The Department for Work and Pensions (DWP) has lost more employment tribunals involving disability discrimination than any other UK employer in the last four years, despite being responsible for providing support to some of the nations most vulnerable adults, according to new figures uncovered by the BBC.
A BBC Panorama programme that aired on Monday night at 8.30pm collated the evidence from publicly available data, discovering that the DWP lost 17 of 134 claims of discrimination against its own disabled workers between 2016 and 2019.
This equates to the DWP losing 12.5% of disability discrimination cases, compared to 3% lost by other employers in Britain.
The data also shows that the department has spent nearly £1 million on tribunal payments and out of court settlements. One in eight DWP employees identify as disabled.
A spokesperson admitted the DWP is “shocked” by the figures and said it would be reviewing its processes to ensure its disabled staff are treated fairly at work.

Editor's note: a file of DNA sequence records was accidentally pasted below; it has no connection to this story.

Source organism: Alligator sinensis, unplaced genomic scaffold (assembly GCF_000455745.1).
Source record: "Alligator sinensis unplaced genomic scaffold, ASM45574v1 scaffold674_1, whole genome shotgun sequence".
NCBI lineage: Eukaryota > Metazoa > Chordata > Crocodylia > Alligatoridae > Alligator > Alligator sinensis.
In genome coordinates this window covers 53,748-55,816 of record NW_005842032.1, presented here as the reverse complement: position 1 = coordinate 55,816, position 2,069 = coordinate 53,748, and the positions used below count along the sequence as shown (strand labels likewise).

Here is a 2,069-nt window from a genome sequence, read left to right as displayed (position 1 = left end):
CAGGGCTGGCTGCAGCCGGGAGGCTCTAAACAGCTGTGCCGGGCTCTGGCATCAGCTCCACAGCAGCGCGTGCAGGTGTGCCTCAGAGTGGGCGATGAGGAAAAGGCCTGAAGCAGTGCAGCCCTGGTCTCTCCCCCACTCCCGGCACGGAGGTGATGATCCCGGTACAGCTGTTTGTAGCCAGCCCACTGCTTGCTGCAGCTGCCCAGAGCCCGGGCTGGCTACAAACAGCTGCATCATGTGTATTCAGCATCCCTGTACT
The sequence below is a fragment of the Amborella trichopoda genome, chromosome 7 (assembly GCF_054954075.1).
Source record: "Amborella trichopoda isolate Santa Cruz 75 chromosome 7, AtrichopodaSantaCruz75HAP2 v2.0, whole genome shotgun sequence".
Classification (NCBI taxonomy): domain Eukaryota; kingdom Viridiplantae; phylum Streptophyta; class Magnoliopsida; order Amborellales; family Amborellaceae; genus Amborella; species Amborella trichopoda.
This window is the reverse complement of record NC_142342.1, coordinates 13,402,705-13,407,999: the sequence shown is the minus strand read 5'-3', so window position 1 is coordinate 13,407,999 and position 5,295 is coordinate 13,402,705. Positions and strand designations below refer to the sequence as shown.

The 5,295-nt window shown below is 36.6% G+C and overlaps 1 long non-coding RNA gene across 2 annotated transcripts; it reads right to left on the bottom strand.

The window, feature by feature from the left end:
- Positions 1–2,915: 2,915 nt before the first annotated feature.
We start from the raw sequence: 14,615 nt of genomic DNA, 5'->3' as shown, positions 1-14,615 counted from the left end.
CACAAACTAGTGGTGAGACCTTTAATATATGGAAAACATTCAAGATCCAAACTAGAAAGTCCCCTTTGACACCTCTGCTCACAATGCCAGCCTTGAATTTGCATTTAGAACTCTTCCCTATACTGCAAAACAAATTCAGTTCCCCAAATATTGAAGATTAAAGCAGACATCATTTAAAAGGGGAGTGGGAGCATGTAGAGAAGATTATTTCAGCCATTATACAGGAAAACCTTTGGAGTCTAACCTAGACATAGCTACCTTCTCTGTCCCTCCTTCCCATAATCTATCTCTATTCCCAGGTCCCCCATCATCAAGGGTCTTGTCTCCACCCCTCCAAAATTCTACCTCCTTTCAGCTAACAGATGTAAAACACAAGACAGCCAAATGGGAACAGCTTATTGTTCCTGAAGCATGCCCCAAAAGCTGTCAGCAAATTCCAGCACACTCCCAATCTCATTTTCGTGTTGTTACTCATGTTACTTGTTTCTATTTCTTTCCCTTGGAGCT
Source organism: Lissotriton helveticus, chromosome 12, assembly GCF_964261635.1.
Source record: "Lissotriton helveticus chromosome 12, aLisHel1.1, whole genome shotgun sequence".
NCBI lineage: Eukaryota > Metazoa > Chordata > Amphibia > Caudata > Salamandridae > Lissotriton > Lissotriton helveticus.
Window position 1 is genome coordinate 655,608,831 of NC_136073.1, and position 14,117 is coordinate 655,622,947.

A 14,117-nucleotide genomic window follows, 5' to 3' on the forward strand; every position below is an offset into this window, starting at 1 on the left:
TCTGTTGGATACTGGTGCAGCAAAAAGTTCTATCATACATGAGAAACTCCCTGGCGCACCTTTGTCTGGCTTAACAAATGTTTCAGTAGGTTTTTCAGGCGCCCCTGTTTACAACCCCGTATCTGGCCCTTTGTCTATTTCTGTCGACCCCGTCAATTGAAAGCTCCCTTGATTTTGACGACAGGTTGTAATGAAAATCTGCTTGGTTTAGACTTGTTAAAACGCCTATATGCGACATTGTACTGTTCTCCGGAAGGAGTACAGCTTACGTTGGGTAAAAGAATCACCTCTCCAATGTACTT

“Fair and respectful treatment is a right and we do not tolerate discrimination in any form,” the spokesperson said.
They added: “We have instigated a review of our processes and actions following tribunal cases, to ensure all our employees are treated fairly and with respect.”
Ken Butler from Disability Rights UK said: “That the DWP has lost more disability discrimination cases at employment tribunal than any other employer will ony reinforce its lack of trust among disabled people.
“It is a bitter irony that the DWP runs the Disability Confident scheme aimed at encouraging and advising employers to take on disabled people.
“Trust comes from what an organisation does not what it says.
“That the DWP itself is “shocked” by the level of disability discrimination it has allowed shows it has lost a grip on how it serves disabled people.
“It needs to take urgent transparent steps to reverse a “culture” in which the needs of disable people are ignored or they are actively harmed.”